A new English A-level, condemned as “rubbish” by the government for including the study of comedian Russell Brand and other celebrities, has been given the go-ahead by Ofqual.
The English language and literature qualification is part of the new wave of exams that former education secretary Michael Gove said would bring more “rigour” to schools when they are introduced from next year.
But the Department for Education was unhappy when exam board OCR unveiled the content for the new A-level earlier this year.
Among the texts included for study were an interview with rap star Dizzee Rascal, tweets by journalist Caitlin Moran and Mr Brand's evidence to Parliament on drugs policy.
At the time, a DfE source said: “Schools should be aware that if they offer this rubbish in place of a proper A-level, then pupils may not get into good universities. We will expect other exam boards to do better.
“It is immensely patronising to young people to claim that they will only engage with English language and literature through celebrities such as Russell Brand.”
The DfE also noted that it would need to be accredited by Ofqual “against new, more rigorous criteria” and that it awaited the regulator’s decision with interest.
But today it was announced that Ofqual had approved the qualification, with all the controversial aspects left intact. Other texts include a TV interview with celebrity chef Jamie Oliver and a lecture from artist Grayson Perry.
But students will also be expected to study more conventional writers including William Blake, George Orwell, Shakespeare and Charlotte Brontë.
Paul Dodd, OCR's director of reform, said: “We are delighted that Ofqual has accredited this fresh and exciting new specification.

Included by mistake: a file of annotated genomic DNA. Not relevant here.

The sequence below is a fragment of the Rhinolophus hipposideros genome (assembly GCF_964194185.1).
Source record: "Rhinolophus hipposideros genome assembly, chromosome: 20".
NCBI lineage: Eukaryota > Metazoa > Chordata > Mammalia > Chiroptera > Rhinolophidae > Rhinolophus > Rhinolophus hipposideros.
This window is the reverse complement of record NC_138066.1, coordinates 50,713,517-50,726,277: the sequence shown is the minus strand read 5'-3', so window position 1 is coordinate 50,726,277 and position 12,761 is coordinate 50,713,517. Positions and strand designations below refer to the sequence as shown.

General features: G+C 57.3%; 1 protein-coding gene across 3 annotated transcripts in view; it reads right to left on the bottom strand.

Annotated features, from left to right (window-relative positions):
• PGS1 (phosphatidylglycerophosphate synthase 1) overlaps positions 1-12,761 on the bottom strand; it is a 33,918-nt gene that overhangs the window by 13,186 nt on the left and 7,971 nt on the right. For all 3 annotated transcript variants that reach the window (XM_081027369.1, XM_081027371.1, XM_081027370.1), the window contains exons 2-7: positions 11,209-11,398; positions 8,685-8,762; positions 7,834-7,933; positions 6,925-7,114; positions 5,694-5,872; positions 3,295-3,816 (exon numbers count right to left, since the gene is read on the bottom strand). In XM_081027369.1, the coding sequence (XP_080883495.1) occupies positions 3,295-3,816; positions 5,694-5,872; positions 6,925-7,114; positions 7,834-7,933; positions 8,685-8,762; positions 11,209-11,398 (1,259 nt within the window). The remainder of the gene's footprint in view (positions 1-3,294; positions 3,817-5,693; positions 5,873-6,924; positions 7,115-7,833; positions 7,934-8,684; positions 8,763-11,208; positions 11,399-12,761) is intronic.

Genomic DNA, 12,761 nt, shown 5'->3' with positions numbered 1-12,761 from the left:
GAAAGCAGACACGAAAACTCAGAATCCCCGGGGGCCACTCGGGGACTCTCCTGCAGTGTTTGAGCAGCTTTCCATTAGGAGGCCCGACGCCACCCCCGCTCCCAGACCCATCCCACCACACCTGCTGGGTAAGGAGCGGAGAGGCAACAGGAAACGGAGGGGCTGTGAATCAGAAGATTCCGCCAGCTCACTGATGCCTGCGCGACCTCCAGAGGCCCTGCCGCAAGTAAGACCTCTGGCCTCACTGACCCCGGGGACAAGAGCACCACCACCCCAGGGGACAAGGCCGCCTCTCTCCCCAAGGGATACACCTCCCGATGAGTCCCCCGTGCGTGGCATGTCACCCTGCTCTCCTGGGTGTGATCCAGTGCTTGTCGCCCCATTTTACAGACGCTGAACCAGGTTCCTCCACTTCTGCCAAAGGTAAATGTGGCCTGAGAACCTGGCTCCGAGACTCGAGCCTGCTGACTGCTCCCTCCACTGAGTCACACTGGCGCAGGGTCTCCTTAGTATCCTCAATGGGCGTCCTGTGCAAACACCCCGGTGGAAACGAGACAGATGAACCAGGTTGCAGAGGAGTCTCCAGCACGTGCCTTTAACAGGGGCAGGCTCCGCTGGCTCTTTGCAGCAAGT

“Our aim in creating the specification was to produce a course with a rich, diverse mix of content – including highly regarded contemporary texts as well as long-established works – that will inspire and engage a new generation of students.”
The exam was produced in conjunction with the English and Media Centre educational charity.
Barbara Bleiman, co-director of the centre, said the A-level would “provide a firm grounding for university and improve employability in any field that requires an ability to use the English language in a sharply focused and articulate way”.
A Department for Education said: “The criteria for English language and literature clearly set out the expectations exam boards must meet, in order to be approved.
“Decisions on whether these criteria have been met are rightly a matter for Ofqual.”
An Ofqual spokesperson added: “The content requirements for this qualification are set by Government and we set the requirements for how it should be assessed.
“We have a robust process in place to make sure the qualifications we accredit meet these requirements.”